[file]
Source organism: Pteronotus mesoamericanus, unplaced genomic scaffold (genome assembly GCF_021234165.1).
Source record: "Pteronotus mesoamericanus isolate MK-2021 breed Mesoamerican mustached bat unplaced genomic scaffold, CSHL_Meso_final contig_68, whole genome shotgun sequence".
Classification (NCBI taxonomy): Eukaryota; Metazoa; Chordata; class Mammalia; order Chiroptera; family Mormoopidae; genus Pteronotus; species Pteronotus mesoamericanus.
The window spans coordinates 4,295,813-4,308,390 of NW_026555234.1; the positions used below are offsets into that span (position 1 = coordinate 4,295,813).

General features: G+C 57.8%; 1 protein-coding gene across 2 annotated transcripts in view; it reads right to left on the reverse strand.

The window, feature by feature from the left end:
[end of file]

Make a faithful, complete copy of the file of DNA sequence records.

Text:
Source organism: Pteronotus mesoamericanus, unplaced genomic scaffold (genome assembly GCF_021234165.1).
Source record: "Pteronotus mesoamericanus isolate MK-2021 breed Mesoamerican mustached bat unplaced genomic scaffold, CSHL_Meso_final contig_68, whole genome shotgun sequence".
Classification (NCBI taxonomy): Eukaryota; Metazoa; Chordata; class Mammalia; order Chiroptera; family Mormoopidae; genus Pteronotus; species Pteronotus mesoamericanus.
The window spans coordinates 4,295,813-4,308,390 of NW_026555234.1; the positions used below are offsets into that span (position 1 = coordinate 4,295,813).

General features: G+C 57.8%; 1 protein-coding gene across 2 annotated transcripts in view; it reads right to left on the reverse strand.

The window, feature by feature from the left end: